Heirloom Quilt

Heirloom: something of special value handed down from one generation to another (Merriam-Webster).

The word “heirloom” may conjure images of sparkling gems, shiny watches or glowing pearls. But some precious heirlooms, although just as timeless, weather more quickly. Beautiful garments, quilts, handbags and accessories, made with great skill and care, deserve the title of heirloom as well. But caring for these treasures can be much more intimidating, as they are so much more delicate.

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Great Grandma Pearl’s heirloom quilt, version 2.0.

We are continually building our educational content and empowering our community to deepen their relationship with their clothes. Continue to develop your sewing skills, and you’ll soon be able to undertake a more complex project, like this one.

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Great Grandma Pearl’s quilt before it received a new lease on life.

Great Grandma Pearl, a prolific quilter, created this quilt over 50 years ago. By 2017, the quilt looked exhausted. The fabric was worn and torn, the thread was frayed and the insert felt lumpy and crumbly.

The quilt was literally spilling its insides out of holes like these.

Fortunately, after years of making clothes without a pattern, I felt up to the task of disassembling and rebuilding this masterpiece. Seam ripper in hand, I gently tugged at seams. I gingerly worked over the entire blanket, assessing the extent of the damage of the decades.

After completely ripping out every seam of the outer quilt, I took a good look at the insert. It was a complete patchwork of pieces of fabric that had clearly lived out their life as a garment, and retired to be quilt stuffing. It was obvious because of the beautiful patterns, colors and delicate embroidery and stitching covering the insert.

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The insert of the quilt was actually a patchwork of fabric from other projects.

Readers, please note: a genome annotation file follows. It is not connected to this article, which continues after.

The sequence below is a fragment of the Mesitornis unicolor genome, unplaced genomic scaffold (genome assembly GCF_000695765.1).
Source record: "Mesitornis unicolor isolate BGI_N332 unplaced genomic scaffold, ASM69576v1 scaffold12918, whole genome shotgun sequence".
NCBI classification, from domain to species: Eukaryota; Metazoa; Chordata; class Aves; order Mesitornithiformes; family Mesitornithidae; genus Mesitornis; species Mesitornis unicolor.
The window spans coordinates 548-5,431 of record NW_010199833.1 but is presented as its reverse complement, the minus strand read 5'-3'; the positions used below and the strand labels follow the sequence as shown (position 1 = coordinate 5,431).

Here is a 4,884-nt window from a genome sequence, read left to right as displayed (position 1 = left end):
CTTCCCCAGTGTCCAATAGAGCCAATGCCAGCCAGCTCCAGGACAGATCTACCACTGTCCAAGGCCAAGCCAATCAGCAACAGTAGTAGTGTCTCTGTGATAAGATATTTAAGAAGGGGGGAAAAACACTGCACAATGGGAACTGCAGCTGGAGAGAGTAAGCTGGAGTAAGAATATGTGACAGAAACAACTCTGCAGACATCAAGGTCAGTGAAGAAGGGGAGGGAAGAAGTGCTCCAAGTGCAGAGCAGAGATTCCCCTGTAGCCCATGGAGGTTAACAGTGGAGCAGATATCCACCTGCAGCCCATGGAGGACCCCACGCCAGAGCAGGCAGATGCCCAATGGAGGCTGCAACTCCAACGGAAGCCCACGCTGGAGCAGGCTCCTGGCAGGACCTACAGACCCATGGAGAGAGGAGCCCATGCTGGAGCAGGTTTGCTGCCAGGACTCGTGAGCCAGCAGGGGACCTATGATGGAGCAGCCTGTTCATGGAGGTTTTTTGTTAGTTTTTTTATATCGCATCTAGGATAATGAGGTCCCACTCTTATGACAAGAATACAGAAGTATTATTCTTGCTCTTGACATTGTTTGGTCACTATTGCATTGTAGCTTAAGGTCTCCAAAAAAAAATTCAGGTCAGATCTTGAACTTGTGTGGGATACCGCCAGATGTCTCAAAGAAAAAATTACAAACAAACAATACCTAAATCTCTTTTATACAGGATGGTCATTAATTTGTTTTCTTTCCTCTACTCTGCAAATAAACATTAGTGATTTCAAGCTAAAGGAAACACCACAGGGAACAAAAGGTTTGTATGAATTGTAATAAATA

The insert was badly worn in many places and unusable. But the discovery gave me an idea. Instead of buying new fabric to use as the insert, I could use some heinous fabrics I know I wouldn’t miss.

Besides being the best option for my wallet and the environment, giving old fabric new life felt true to the original quilt.

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Fabric that would otherwise go unused made for a perfect (and warm) insert. Corduroy cats, anyone?

After cutting and sewing the insert to the correct specifications, it was time to patch the quilt. I used beautiful red and brown plaid remnant fabric to complement the original army green. I reinforced patches with a thin interfacing and slowly rebuilt the quilt. After sliding the insert into the quilt, it was time to knot!

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Embroidery thread in contrasting white tied the quilt together (pun intended).

The final product was a reinvigorated heirloom quilt, built to last for decades to come.

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Remnant fabric helped reinforce weak fabric and patch holes. It also gave the quilt new personality!

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